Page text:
Ms Casserley: Indirect discrimination as a concept is a very powerful tool dealing with group disadvantage but it is not going to deal very easily with the sorts of situations that were covered prior to the Malcolm decision. Essentially less favourable treatment of disabled people as a result of the consequences of disability as opposed to on the grounds of disability itself, indirect discrimination is a very complex tool and it is also very unpredictable, particularly in relation to disability. The importance of the Equality Bill is actually making sure that we get to a position that we were in prior to Malcolm and that the consequences of disability and less favourable treatment based on those is actually addressed by the bill itself and not as indirect indiscrimination. Prio to Malcolm knowledge had never been a feature of disability related discrimination; knowledge was dealt with in the context of justification. I think it is very important to preserve that aspect of what was called disability related discrimination. It is important that employers and others think about the consequences of what they do when they are treating someone differently because of what is in essence a consequence of their disability. We would certainly think it is important that in the Equality Bill the issue of knowledge was addressed and it was made clear that you do not have to have knowledge of someone's disability in order for you to potentially discriminate, not necessarily definitely discriminate, potentially discriminate. It is particularly important given how people are often reluctant to disclose their disabilities both in the recruitment context but also when someone is in a job because of fear of the adverse consequences if they do disclose.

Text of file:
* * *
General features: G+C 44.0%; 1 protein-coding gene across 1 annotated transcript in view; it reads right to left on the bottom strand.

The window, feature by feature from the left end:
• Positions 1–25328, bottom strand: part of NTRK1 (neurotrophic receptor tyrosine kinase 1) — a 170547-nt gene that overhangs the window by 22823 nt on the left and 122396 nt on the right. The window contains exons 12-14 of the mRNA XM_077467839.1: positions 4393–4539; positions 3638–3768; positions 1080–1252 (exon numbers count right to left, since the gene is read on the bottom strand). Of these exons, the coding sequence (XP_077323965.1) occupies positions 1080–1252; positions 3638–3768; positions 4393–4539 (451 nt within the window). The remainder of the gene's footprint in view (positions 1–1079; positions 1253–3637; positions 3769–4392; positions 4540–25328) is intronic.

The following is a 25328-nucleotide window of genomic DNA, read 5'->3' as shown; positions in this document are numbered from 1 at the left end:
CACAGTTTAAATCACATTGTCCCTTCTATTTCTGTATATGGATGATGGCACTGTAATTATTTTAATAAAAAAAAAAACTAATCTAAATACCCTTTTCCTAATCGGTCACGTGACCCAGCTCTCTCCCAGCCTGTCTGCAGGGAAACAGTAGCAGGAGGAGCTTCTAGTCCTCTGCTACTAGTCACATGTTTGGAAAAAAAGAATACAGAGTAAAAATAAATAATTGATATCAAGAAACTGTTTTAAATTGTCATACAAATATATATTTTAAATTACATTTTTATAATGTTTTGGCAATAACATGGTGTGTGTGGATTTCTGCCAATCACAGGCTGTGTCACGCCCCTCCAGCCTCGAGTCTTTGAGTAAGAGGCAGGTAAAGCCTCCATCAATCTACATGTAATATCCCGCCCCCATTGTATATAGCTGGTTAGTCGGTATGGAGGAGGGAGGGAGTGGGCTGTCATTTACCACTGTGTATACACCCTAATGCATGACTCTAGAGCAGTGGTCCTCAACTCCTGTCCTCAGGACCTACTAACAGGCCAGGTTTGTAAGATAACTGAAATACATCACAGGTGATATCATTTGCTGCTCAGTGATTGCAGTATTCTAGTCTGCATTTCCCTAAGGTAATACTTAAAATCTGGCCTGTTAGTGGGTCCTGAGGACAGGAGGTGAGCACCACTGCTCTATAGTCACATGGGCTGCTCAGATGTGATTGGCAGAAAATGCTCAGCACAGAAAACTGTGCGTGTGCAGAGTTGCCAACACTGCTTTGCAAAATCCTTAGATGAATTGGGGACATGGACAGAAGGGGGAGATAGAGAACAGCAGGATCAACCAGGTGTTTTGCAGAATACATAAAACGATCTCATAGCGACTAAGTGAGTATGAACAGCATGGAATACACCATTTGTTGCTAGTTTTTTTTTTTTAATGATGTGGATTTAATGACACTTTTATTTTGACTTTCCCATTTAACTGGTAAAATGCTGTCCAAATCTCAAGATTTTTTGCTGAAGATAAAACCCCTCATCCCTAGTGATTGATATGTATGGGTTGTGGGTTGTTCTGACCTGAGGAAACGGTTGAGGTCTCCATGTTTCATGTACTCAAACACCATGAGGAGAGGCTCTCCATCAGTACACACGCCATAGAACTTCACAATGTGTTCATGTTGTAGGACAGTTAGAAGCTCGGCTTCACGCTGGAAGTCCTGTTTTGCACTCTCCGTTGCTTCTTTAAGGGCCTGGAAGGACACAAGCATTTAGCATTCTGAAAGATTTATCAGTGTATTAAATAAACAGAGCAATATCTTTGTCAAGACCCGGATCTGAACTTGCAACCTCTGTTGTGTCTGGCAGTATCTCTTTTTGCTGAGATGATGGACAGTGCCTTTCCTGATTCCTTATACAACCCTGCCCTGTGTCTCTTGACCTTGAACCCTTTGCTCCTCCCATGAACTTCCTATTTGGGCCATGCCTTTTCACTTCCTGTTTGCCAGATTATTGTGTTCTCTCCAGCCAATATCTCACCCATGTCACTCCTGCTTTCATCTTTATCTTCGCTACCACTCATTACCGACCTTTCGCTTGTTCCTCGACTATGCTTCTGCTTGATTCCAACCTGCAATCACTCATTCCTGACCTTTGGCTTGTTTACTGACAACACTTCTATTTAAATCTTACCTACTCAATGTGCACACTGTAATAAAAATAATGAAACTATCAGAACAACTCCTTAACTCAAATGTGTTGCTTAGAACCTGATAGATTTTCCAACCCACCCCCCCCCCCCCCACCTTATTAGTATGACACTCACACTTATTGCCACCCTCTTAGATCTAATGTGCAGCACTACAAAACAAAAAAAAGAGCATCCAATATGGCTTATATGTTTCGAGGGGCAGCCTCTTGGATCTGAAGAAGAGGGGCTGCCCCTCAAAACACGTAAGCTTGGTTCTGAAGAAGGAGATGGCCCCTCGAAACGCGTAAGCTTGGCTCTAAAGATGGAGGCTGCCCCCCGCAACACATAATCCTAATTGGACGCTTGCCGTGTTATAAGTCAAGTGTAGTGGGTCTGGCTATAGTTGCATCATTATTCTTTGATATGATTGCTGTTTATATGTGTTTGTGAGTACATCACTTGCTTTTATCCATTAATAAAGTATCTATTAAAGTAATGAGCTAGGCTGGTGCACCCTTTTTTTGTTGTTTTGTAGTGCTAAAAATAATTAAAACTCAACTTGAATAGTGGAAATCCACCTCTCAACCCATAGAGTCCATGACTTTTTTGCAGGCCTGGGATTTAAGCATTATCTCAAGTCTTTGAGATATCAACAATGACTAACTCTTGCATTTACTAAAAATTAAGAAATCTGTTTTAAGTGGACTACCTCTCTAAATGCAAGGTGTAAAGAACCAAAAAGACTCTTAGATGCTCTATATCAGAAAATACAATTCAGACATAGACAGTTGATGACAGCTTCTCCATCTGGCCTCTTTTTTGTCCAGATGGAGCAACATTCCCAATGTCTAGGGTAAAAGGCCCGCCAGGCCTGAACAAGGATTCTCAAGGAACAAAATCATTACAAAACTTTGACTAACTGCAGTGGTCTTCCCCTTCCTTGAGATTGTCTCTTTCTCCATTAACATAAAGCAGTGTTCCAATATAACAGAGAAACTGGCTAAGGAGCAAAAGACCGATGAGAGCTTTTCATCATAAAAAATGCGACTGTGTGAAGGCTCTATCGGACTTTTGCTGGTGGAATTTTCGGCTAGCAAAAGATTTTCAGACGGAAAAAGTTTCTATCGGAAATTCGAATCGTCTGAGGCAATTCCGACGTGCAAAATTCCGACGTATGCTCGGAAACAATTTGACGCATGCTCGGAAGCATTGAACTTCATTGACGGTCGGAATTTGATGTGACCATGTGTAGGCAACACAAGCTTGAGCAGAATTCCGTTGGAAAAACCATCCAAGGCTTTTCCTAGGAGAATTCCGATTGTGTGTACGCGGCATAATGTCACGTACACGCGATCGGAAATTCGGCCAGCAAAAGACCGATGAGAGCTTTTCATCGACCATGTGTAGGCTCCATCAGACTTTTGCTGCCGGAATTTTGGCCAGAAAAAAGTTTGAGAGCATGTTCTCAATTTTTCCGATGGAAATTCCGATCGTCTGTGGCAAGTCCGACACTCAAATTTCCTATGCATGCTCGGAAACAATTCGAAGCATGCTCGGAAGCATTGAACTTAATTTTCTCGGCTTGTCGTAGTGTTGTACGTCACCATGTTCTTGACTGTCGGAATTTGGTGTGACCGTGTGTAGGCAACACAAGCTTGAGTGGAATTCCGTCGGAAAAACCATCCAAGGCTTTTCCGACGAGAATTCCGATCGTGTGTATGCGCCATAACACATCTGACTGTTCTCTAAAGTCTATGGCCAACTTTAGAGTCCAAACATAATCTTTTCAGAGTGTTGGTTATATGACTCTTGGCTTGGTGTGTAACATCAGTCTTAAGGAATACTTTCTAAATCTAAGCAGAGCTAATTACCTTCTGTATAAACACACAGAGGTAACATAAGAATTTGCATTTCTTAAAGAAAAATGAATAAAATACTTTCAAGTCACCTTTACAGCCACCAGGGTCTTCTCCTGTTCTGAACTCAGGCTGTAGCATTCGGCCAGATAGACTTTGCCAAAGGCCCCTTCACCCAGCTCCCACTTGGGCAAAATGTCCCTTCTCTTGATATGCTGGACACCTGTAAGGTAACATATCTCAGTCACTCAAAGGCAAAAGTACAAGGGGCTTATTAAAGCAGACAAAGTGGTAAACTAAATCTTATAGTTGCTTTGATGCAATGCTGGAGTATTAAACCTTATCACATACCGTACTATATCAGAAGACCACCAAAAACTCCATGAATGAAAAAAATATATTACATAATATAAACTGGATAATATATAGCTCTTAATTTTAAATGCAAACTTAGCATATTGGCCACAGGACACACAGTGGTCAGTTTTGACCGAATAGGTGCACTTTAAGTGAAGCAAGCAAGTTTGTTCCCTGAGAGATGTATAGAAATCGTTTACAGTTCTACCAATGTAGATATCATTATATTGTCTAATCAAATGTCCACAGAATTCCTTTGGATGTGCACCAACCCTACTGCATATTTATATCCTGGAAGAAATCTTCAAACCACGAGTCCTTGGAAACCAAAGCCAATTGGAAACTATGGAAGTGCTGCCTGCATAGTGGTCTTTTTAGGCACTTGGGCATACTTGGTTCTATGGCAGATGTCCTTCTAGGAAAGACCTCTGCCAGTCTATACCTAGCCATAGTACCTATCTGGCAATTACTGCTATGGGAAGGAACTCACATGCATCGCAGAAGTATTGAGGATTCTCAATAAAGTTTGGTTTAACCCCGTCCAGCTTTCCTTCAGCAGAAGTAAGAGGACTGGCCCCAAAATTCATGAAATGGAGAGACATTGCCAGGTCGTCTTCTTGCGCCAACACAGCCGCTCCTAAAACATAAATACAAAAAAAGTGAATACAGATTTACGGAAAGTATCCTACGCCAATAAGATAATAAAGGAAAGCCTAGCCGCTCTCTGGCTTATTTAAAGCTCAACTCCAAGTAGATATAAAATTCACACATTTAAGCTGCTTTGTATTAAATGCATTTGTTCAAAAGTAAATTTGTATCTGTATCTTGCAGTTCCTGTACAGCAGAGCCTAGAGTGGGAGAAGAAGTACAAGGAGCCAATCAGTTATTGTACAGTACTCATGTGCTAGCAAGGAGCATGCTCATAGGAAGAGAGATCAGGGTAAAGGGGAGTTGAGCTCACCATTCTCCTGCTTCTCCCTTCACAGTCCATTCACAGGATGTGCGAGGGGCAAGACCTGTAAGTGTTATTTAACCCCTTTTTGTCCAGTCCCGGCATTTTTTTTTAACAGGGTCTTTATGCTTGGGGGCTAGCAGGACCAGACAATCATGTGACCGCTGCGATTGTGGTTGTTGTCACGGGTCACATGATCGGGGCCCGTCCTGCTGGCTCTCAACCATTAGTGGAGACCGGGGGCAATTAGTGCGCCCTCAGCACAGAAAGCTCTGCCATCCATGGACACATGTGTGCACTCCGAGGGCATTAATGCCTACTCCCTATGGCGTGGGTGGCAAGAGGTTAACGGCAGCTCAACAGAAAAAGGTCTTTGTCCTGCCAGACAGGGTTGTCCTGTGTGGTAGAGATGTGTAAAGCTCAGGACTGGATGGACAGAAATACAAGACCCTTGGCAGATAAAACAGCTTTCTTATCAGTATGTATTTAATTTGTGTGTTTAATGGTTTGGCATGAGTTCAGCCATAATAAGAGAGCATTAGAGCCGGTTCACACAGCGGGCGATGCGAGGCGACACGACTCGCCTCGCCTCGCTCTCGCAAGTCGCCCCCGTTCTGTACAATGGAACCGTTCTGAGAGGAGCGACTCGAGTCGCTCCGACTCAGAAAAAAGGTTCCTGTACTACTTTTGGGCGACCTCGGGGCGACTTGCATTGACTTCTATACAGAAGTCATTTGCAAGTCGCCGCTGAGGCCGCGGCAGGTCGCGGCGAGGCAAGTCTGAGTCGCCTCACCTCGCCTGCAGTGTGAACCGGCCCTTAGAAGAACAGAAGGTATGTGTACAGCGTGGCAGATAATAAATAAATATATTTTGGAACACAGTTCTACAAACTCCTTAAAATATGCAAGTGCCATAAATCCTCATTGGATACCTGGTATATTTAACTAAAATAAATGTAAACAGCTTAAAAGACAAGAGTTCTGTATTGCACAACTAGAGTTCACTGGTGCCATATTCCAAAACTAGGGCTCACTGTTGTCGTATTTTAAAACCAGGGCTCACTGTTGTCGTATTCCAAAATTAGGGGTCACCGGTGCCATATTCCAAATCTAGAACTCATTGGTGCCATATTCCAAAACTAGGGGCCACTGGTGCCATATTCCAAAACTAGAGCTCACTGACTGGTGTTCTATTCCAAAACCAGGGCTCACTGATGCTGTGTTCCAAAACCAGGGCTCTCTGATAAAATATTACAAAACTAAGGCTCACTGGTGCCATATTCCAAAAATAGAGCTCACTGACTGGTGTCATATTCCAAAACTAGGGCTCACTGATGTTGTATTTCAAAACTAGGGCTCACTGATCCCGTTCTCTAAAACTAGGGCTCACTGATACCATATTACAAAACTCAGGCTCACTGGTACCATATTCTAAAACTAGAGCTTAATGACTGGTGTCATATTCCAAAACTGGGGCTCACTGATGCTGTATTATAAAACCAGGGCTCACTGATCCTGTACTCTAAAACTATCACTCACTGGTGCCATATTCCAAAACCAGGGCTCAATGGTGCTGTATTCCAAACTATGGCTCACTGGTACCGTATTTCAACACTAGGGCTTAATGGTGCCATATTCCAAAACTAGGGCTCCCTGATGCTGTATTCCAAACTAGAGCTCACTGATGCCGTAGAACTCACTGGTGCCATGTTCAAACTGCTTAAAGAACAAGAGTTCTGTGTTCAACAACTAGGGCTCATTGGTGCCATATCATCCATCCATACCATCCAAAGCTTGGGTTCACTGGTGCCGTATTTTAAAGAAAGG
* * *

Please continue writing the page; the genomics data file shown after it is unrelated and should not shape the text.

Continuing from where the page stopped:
Mr Crowther: That is of critical importance in terms of the overall impact of the legislation, certainly in employment where we know mental health counts for so much of unemployment amongst disabled people and is a highly stigmatised condition that many people are uncomfortable about revealing.
Mr Lamb: Also on that, we have had recent examples where a deaf man, for example, was not able to take a case post-Malcolm because it all depended on prior knowledge on the part of the employer for the case to succeed. So we already have examples of where Malcolm is making a substantial impact in terms of people's ability to take and win cases.
Q4 Chairman: I think I am right that all four of you in your evidence said you are in favour of the social model of disability. How can that be made to work in practice? Would that not in fact of itself widen and broaden the legislation and consequences to that?
Mr Crowther: There have always been perceived problems with the definition of disability in the DDA; it is primarily that which we have been interested in. The Disability Rights Commission was asked by the Scrutiny Committee of the Disability Discrimination Act in 2005 to look into this issue, to consult stakeholders and to propose an alternative. The alternative they proposed was that people should be able to bring claims of discrimination in relation to their impairment and that we did not need this hugely complex definition because of the problems that it caused. It is right potentially that broadens the reach of the Act but what it does really is focus the attention onto the barrier or the discrimination of somebody's experience rather than interrogation of the impairment they have. Clearly it still provides safeguards against unrealistic claims or the legislation being abused. Similarly with the reasonably adjustments duty and where, in order to bring a claim, somebody would have to prove that they experience substantial disadvantage. By way of illustration, we were referred a situation by an MP of a constituent who had one eye and wanted to join the fire service in his local area. He was aware that there were serving firemen and women with such impairments but he failed the fitness test and he wanted to bring a claim of discrimination. The paradox in the Act was that they would have had to have proved that having one eye meant that he had a substantial and adverse effect on his ability to perform a normal, day to day activity and would undermine the whole basis of the claim that he was making. There are a number of other problems with it but I think that illustrates one of the key ones well.